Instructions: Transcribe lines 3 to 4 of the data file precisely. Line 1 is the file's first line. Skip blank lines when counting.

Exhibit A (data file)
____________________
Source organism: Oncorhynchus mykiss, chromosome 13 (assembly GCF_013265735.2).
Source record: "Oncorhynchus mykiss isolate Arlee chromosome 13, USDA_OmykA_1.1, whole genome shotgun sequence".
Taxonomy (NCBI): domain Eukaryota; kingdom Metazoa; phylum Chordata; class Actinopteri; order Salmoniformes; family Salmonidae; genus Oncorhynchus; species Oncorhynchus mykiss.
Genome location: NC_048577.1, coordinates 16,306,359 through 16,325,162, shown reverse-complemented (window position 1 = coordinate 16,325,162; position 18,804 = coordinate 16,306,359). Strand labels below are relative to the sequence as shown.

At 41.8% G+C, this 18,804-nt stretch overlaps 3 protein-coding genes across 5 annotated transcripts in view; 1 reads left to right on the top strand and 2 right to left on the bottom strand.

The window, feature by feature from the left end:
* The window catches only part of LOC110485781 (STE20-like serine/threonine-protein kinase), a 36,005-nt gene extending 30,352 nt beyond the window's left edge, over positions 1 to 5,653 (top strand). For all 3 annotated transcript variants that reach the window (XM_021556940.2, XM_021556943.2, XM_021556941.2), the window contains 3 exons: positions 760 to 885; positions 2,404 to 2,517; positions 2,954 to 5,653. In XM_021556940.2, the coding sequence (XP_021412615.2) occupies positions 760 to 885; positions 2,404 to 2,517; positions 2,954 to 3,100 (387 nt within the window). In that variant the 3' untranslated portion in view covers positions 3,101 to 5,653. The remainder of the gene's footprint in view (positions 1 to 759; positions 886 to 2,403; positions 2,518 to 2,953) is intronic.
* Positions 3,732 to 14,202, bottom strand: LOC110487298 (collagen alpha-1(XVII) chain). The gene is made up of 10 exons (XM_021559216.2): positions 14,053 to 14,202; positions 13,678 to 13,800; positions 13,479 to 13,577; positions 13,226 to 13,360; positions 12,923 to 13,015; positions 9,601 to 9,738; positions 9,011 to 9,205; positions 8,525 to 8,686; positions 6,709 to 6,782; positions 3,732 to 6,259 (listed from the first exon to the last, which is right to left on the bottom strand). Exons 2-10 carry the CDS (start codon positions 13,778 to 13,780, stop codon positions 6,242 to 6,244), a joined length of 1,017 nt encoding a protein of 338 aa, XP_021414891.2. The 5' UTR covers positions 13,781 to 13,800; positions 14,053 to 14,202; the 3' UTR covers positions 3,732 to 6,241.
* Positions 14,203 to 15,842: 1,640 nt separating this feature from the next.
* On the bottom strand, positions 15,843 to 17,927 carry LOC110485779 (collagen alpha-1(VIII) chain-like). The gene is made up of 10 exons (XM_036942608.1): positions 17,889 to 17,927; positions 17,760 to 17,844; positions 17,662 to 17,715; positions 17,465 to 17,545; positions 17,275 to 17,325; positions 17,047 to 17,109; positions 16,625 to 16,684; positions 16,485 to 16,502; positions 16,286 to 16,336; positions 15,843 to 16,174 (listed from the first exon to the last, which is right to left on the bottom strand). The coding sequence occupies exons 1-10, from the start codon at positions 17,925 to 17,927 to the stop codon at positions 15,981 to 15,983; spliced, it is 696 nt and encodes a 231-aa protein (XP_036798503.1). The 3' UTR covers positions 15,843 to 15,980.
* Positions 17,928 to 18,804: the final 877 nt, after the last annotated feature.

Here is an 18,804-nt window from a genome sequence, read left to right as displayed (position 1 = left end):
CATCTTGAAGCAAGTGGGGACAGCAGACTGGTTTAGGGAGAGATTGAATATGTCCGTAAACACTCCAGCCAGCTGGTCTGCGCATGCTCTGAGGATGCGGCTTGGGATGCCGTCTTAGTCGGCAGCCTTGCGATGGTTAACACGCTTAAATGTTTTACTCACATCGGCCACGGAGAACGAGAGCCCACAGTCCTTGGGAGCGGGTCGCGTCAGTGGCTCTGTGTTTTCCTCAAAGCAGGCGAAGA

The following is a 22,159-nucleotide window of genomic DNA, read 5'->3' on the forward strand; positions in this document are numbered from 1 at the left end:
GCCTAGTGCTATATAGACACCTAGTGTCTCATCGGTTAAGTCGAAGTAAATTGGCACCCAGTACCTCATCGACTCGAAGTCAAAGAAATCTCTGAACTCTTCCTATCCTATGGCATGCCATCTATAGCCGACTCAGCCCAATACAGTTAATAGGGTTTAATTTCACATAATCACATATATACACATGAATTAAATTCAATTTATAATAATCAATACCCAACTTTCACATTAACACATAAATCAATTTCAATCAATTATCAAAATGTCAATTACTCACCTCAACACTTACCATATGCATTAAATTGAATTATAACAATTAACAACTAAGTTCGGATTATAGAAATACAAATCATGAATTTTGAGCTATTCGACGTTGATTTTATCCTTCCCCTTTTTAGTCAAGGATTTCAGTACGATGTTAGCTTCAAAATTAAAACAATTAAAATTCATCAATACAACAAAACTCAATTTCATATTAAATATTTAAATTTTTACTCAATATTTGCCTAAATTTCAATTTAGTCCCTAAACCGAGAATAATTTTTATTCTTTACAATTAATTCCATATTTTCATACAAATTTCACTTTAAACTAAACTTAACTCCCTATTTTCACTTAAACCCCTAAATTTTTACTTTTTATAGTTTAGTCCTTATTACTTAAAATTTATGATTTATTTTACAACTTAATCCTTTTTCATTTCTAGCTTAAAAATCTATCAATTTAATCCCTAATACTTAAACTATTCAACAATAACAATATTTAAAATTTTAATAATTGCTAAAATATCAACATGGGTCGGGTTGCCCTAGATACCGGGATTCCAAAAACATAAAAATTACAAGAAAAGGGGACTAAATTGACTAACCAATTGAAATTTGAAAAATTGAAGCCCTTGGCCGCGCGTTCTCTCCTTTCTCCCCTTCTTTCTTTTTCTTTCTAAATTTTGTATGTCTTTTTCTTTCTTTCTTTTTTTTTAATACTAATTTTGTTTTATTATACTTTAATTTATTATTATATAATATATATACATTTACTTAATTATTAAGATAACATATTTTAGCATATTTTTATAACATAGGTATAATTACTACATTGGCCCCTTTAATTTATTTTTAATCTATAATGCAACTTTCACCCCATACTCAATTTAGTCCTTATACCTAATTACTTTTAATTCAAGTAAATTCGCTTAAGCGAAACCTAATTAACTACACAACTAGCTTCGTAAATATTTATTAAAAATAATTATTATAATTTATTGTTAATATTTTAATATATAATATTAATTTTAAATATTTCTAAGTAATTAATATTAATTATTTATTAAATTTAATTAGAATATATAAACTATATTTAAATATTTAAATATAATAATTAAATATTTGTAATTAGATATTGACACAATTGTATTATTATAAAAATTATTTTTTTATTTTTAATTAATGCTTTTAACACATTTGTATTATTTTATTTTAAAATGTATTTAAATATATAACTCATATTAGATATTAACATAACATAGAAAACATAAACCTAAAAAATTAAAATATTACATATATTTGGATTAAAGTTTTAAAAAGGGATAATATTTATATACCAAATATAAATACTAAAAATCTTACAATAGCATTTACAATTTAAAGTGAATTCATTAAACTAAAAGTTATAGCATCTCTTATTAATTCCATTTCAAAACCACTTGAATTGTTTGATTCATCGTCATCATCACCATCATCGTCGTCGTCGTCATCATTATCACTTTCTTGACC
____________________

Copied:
Taxonomy (NCBI): domain Eukaryota; kingdom Metazoa; phylum Chordata; class Actinopteri; order Salmoniformes; family Salmonidae; genus Oncorhynchus; species Oncorhynchus mykiss.
Genome location: NC_048577.1, coordinates 16,306,359 through 16,325,162, shown reverse-complemented (window position 1 = coordinate 16,325,162; position 18,804 = coordinate 16,306,359). Strand labels below are relative to the sequence as shown.